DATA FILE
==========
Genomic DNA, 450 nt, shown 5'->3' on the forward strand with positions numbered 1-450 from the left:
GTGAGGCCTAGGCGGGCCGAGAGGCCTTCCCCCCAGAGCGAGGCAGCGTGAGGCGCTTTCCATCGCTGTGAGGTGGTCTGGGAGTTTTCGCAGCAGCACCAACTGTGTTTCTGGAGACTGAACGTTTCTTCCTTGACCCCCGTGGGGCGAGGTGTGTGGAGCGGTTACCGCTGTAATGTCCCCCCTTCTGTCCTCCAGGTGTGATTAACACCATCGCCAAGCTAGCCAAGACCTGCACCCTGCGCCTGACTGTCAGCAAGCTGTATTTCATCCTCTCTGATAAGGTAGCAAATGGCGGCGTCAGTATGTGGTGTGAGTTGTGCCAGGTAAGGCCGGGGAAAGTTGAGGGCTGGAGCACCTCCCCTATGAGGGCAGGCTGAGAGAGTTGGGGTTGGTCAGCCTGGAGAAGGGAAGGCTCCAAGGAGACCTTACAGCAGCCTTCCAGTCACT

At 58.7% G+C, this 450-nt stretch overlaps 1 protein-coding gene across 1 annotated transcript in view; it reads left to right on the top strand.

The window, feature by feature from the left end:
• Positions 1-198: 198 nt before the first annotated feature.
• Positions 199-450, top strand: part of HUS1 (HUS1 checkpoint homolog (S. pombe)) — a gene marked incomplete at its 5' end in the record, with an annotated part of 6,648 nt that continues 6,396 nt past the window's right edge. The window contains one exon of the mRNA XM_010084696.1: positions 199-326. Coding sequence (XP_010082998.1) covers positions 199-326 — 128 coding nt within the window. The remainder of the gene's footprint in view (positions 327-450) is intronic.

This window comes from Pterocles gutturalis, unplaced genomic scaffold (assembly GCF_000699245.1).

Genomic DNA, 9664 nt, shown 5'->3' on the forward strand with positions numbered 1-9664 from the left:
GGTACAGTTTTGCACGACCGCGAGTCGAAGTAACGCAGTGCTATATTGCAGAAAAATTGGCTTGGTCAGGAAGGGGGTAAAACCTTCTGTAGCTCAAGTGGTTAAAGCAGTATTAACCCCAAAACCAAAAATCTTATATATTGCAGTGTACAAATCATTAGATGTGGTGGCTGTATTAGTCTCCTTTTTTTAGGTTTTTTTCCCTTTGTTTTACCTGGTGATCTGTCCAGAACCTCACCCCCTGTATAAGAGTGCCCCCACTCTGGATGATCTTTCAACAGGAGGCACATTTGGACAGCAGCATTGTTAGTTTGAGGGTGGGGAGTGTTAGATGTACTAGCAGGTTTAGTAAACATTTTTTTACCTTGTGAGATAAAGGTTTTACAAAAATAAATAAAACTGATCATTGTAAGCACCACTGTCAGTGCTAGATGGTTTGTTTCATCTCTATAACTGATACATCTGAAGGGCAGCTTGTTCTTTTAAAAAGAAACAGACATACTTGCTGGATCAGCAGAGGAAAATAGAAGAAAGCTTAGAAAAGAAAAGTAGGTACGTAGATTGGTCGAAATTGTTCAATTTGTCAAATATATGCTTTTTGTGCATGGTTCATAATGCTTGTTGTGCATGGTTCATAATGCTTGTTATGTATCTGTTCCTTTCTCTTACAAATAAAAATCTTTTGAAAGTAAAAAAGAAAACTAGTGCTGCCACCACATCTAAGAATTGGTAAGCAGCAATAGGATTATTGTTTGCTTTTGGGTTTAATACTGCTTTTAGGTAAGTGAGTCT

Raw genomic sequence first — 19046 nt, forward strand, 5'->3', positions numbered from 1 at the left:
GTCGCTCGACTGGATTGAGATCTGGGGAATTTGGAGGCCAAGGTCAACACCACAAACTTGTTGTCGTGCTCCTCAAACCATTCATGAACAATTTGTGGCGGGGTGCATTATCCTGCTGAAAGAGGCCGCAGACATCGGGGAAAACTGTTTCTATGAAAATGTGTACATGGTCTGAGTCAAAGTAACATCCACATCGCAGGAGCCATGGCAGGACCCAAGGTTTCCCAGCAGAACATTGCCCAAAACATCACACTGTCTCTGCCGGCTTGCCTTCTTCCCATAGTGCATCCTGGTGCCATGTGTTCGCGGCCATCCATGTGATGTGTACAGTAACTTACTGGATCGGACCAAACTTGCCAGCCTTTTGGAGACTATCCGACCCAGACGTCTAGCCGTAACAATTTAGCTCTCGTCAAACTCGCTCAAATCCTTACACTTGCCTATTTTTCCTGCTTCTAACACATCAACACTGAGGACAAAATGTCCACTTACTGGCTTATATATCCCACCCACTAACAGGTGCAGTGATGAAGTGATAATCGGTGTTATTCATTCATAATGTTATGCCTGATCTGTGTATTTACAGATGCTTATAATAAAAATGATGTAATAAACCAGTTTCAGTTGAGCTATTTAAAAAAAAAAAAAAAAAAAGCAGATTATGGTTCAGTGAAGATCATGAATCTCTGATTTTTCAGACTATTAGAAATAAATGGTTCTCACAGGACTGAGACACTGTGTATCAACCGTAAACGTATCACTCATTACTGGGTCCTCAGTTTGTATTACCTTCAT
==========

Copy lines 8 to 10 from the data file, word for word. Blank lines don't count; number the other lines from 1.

Genomic DNA, 9664 nt, shown 5'->3' on the forward strand with positions numbered 1-9664 from the left:
GGTACAGTTTTGCACGACCGCGAGTCGAAGTAACGCAGTGCTATATTGCAGAAAAATTGGCTTGGTCAGGAAGGGGGTAAAACCTTCTGTAGCTCAAGTGGTTAAAGCAGTATTAACCCCAAAACCAAAAATCTTATATATTGCAGTGTACAAATCATTAGATGTGGTGGCTGTATTAGTCTCCTTTTTTTAGGTTTTTTTCCCTTTGTTTTACCTGGTGATCTGTCCAGAACCTCACCCCCTGTATAAGAGTGCCCCCACTCTGGATGATCTTTCAACAGGAGGCACATTTGGACAGCAGCATTGTTAGTTTGAGGGTGGGGAGTGTTAGATGTACTAGCAGGTTTAGTAAACATTTTTTTACCTTGTGAGATAAAGGTTTTACAAAAATAAATAAAACTGATCATTGTAAGCACCACTGTCAGTGCTAGATGGTTTGTTTCATCTCTATAACTGATACATCTGAAGGGCAGCTTGTTCTTTTAAAAAGAAACAGACATACTTGCTGGATCAGCAGAGGAAAATAGAAGAAAGCTTAGAAAAGAAAAGTAGGTACGTAGATTGGTCGAAATTGTTCAATTTGTCAAATATATGCTTTTTGTGCATGGTTCATAATGCTTGTTGTGCATGGTTCATAATGCTTGTTATGTATCTGTTCCTTTCTCTTACAAATAAAAATCTTTTGAAAGTAAAAAAGAAAACTAGTGCTGCCACCACATCTAAGAATTGGTAAGCAGCAATAGGATTATTGTTTGCTTTTGGGTTTAATACTGCTTTTAGGTAAGTGAGTCT

Raw genomic sequence first — 19046 nt, forward strand, 5'->3', positions numbered from 1 at the left: